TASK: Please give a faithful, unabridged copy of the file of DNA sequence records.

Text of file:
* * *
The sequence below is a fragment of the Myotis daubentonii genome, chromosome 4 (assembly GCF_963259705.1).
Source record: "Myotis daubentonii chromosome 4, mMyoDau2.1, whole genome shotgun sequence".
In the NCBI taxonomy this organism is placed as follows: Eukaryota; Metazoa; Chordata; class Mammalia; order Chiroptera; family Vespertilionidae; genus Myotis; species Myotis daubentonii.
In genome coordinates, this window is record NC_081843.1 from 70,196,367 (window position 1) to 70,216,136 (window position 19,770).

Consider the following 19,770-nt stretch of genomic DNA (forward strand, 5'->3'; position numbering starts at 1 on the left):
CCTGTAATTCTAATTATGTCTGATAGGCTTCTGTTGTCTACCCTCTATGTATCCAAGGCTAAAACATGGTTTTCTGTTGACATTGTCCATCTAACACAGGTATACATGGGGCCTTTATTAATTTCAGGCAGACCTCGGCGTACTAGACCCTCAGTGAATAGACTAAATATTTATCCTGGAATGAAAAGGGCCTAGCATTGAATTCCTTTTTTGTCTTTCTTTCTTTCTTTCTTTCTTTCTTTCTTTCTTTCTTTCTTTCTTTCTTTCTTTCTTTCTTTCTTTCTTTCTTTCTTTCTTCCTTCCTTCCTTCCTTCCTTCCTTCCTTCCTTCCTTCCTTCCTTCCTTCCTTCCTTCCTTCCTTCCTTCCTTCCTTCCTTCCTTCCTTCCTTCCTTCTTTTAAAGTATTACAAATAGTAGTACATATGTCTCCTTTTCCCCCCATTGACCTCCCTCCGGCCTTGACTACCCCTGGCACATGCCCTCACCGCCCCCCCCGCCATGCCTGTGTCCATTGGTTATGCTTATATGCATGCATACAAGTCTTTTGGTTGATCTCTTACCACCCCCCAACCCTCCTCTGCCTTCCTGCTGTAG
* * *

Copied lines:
The sequence below is a fragment of the Myotis daubentonii genome, chromosome 4 (assembly GCF_963259705.1).
Source record: "Myotis daubentonii chromosome 4, mMyoDau2.1, whole genome shotgun sequence".
In the NCBI taxonomy this organism is placed as follows: Eukaryota; Metazoa; Chordata; class Mammalia; order Chiroptera; family Vespertilionidae; genus Myotis; species Myotis daubentonii.
In genome coordinates, this window is record NC_081843.1 from 70,196,367 (window position 1) to 70,216,136 (window position 19,770).

Consider the following 19,770-nt stretch of genomic DNA (forward strand, 5'->3'; position numbering starts at 1 on the left):
CCTGTAATTCTAATTATGTCTGATAGGCTTCTGTTGTCTACCCTCTATGTATCCAAGGCTAAAACATGGTTTTCTGTTGACATTGTCCATCTAACACAGGTATACATGGGGCCTTTATTAATTTCAGGCAGACCTCGGCGTACTAGACCCTCAGTGAATAGACTAAATATTTATCCTGGAATGAAAAGGGCCTAGCATTGAATTCCTTTTTTGTCTTTCTTTCTTTCTTTCTTTCTTTCTTTCTTTCTTTCTTTCTTTCTTTCTTTCTTTCTTTCTTTCTTTCTTTCTTTCTTTCTTCCTTCCTTCCTTCCTTCCTTCCTTCCTTCCTTCCTTCCTTCCTTCCTTCCTTCCTTCCTTCCTTCCTTCCTTCCTTCCTTCCTTCCTTCCTTCCTTCTTTTAAAGTATTACAAATAGTAGTACATATGTCTCCTTTTCCCCCCATTGACCTCCCTCCGGCCTTGACTACCCCTGGCACATGCCCTCACCGCCCCCCCCGCCATGCCTGTGTCCATTGGTTATGCTTATATGCATGCATACAAGTCTTTTGGTTGATCTCTTACCACCCCCCAACCCTCCTCTGCCTTCCTGCTGTAG